Why Rapid-Fire Updates are the Key to Microsoft's Success
Microsoft's adoption of a continuous development cycle may not sound impressive, but it heralds a more responsive era of computing.
Wed, April 03, 2013
PC World — Ask five geeks about Windows 8s greatest flaw, and you're bound to get five different answers. Some diss the new Start screen. Some hate the big hole where the Start button used to be. Others rail against the indignity of having to swipe open a Charms bar to print or search for anything. And what's with those Microsoft Accounts?
But you know what the biggest problem with Windows 8 is? Its just too much new at onceand it absolutely had to be. Traditional Windows development was so glacial, so grossly slow and lumbering, that the original iPad hadn't even been released when Windows 7 saw the light of day. So Microsoft was forced to play a massive game of catch up with Windows 8, or risk falling behind the eight ball forever.
That won't happen again.
Microsoft is ditching the lethargic release schedule of past years and shifting to a continuous development cycle focused on releasing ongoing rhythm of updates and innovations. The move to smaller, more rapid updates is a gigantic change for Microsoftand its a change that holds earth-shaking implications for the entire PC ecosystem.
Lets peer into the future, folks.
Faster, better, cheaper
Well start simple. As PCWorld detailed when the first whispers of the Windows Blue update hit the Web, a move to regular, rapid updates could introduce several significant benefits for end users, aka you and me.
First, they shouldnt hurt your wallet as much. More frequent updates should be cheaper updates. (Check out the sticker cost of Apples OS X tune-ups for an example.) Rather than dropping $100 to $200 on a whole new Windows operating system every three years, you may end up dropping $30 to $50 annually for access to the latest tweaks and features. Who doesnt like cheap stuff?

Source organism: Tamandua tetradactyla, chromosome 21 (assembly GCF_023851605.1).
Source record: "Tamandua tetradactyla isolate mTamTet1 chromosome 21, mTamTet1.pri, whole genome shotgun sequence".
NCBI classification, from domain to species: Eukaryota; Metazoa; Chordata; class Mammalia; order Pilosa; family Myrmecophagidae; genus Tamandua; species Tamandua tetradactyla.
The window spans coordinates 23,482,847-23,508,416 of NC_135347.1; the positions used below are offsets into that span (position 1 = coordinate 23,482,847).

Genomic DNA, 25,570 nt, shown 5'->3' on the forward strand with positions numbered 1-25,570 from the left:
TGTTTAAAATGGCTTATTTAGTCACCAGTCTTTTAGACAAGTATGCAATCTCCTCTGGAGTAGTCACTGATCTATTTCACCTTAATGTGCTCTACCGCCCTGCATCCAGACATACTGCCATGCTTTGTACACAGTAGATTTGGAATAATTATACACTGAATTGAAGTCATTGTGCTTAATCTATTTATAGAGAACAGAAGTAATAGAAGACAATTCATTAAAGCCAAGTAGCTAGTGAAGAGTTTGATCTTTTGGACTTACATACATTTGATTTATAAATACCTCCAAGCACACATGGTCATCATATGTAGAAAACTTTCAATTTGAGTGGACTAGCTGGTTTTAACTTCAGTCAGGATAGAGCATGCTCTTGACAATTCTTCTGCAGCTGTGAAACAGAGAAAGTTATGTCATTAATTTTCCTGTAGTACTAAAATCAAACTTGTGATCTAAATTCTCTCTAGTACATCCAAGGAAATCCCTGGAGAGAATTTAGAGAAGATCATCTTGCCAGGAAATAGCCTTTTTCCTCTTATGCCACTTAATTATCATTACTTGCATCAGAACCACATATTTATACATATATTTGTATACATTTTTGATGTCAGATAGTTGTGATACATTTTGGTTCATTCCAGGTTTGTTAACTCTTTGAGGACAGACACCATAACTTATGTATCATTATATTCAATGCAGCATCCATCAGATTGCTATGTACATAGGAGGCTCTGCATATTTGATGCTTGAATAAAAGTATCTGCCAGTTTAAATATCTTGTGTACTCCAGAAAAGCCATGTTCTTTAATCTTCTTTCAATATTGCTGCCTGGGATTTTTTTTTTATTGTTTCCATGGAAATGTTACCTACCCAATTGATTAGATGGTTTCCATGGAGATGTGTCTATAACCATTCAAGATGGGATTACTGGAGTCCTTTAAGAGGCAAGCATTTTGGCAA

Microsofts en masse transition to a continuous development cycle also means more frequent updates for the companys vast software family, from Windows to Office to other apps and services. The steady jog of updates thats required to keep pace with innovation means Microsoft can deliver new features and design tweaks to Windows users digital doorsteps in much shorter order (and in much smaller doses) than before.
The future is incremental, not revolutionary. There will be no more grand, Windows 8-esque ripping of the UI Band-Aid. Instead, there will be baby steps.
Were already starting to see fruits from Microsofts developmental refocus. A recent update to Windows 8s Mail, Calendar, and People apps added much-needed functionality to the operating systems core communication software in the form of a subtle, yet welcome interface streamlining. An early build of Windows Blue recently leaked to the Web as well, and buried deep within its Live Tiles were several nifty tweaks that quell some of the initial concerns revolving around Windows 8s new modern UI.